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Interpretation of the Einstein-Hilbert action

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Everyone knows the famous Einstein-Hilbert action $S_{EH} = \int d^4x \sqrt{-g} R$. I'd like to know if, after we first explicit the Ricci scalar in terms of the metric, it could be possible to interpret each one of the terms as a kinetic or potential term, and even more read what could be the free propagator of the graviton, and the graviton-graviton vertexes. If yes, what are the form of those vertexes (how many? are some of them derivatives couplings? how many gravitons per vertex?)

Thanks.

This post imported from StackExchange Physics at 2014-03-22 17:22 (UCT), posted by SE-user toot
asked Apr 23, 2012 in Theoretical Physics by toot (445 points) [ no revision ]
To clarify: are you asking what the Feynman rules for GR (based on the EH action, and known to be perturbatively unrenormalizable) would look like?

This post imported from StackExchange Physics at 2014-03-22 17:22 (UCT), posted by SE-user twistor59
In some way: yes.

This post imported from StackExchange Physics at 2014-03-22 17:22 (UCT), posted by SE-user toot
The second derivative terms in R are perfect derivatives, the first derivative terms are a form of pseudo-stress-energy and they have kinetic-potential interpretation. The perturbation theory terms are straightforward to work out but practically hopeless--- there are too many vertices that are too complicated. Here supergravity and string theory are essential--- several graviton scattering amplitudes were computed from string theory first. There is a lot of recent literature on this, look up Dixon's recent papers.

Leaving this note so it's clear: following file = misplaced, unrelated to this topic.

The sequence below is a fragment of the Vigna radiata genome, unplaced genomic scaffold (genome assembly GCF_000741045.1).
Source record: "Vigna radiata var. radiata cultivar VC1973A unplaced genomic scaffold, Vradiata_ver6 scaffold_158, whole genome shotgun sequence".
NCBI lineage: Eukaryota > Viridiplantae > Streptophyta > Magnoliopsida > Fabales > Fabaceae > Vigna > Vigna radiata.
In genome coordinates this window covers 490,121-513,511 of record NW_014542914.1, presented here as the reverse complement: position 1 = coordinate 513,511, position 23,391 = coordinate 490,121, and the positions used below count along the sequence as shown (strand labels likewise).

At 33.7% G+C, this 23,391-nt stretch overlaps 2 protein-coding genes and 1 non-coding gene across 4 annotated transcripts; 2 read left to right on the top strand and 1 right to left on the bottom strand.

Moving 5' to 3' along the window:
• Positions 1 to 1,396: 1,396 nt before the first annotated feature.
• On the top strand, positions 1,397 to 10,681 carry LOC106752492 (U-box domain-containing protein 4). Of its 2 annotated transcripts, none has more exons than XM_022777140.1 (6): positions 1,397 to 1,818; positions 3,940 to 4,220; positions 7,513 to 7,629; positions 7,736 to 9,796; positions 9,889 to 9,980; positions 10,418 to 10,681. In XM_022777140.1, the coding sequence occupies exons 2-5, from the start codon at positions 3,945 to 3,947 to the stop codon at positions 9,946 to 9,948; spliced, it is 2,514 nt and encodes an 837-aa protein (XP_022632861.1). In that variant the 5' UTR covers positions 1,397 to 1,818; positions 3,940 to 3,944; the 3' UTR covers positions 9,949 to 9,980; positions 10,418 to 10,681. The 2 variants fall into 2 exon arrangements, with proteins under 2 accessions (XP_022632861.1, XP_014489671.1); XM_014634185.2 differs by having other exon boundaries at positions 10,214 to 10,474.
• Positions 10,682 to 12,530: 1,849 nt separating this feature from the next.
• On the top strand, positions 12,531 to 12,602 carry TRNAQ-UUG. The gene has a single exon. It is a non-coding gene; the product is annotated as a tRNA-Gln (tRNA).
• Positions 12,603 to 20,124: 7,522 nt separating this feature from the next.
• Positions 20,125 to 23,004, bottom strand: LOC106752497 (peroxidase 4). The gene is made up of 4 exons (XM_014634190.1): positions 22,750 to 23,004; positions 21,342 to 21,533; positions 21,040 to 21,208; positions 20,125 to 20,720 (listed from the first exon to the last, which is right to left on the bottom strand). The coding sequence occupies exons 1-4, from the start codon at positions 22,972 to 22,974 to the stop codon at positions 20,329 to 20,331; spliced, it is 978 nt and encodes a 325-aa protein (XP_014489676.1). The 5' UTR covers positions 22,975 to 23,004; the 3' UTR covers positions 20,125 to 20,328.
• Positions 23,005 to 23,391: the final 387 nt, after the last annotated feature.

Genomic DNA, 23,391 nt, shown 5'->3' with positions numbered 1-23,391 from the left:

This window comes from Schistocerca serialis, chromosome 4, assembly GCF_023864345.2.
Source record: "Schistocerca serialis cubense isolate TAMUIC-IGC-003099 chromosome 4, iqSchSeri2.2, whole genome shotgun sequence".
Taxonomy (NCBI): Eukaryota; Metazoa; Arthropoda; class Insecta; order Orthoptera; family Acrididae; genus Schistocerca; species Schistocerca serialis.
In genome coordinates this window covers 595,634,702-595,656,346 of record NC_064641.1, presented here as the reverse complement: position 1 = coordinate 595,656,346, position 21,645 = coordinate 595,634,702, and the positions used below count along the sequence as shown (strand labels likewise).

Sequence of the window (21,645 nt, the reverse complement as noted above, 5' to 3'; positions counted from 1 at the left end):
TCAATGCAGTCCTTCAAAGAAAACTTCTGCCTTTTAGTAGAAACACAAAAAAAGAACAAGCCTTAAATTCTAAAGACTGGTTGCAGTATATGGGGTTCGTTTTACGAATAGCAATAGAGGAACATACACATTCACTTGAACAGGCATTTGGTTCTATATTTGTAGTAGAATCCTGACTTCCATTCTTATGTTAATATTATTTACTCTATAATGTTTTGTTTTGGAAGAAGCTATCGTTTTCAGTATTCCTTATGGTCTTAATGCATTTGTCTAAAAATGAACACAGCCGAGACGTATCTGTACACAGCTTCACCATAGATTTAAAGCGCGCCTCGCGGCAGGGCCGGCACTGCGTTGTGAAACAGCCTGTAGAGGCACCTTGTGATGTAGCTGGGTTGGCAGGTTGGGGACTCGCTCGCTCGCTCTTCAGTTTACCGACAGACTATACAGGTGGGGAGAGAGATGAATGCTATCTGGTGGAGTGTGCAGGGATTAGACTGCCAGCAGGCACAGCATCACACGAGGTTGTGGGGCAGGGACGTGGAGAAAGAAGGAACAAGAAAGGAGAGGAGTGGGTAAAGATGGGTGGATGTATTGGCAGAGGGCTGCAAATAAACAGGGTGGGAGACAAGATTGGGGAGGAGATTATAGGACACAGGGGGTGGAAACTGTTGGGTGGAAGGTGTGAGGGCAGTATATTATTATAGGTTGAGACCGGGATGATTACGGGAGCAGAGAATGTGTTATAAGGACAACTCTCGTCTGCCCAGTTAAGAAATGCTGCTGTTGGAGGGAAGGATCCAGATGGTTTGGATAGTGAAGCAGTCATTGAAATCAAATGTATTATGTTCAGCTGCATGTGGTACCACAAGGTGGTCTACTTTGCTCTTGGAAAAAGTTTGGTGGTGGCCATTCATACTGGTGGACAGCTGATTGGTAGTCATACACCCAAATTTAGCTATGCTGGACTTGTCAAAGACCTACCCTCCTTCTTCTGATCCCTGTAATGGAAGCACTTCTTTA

This post imported from StackExchange Physics at 2014-03-22 17:22 (UCT), posted by SE-user Ron Maimon

1 Answer

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The only reference I seem to have to this material is a review article by Duff[*] which states some results of calculations performed using the quantities:

$$\tilde{g}^{\mu\nu}\equiv\sqrt{g}g^{\mu\nu}$$ $$\tilde{g}_{\mu\nu}\equiv\frac{1}{\sqrt{g}}g_{\mu\nu}$$

The graviton field $h^{\mu\nu}$ is defined by a perturbation about flat space $$\tilde{g}^{\mu\nu}=\eta^{\mu\nu}+\kappa h^{\mu\nu}$$ together with the corresponding quantity $$\tilde{g}_{\mu\nu}=\eta_{\mu\nu}-\kappa h_{\mu\nu}+\kappa^2h_{\mu\alpha}h_{\alpha\nu}+...$$ (here $\kappa=\sqrt{16\pi G}$). The free graviton momentum space propagator (after some gauge fixing choices) looks like $$D_{\mu\nu\rho\sigma}(p^2)=\frac{1}{p^2}(\eta_{\mu\rho}\eta_{\nu\sigma}+\eta_{\mu\sigma}\eta_{\nu\rho}-\eta_{\mu\nu}\eta_{\rho\sigma})$$

There are expressions for 3-point, 4-point etc vertices which look rather complicated.

ETA: I found this online reference. The treatment discussing the propagator is around equation (65) onwards. I suspect that there will be much more detail in the original papers of Feynman and de Witt, but I don't have access to them.

[*] M.J.Duff "Covariant Quantization" in Quantum Gravity-an Oxford Symposium. ed Isham, Penrose, Sciama. OUP 1975

This post imported from StackExchange Physics at 2014-03-22 17:22 (UCT), posted by SE-user twistor59
answered Apr 24, 2012 by twistor59 (2,490 points) [ no revision ]

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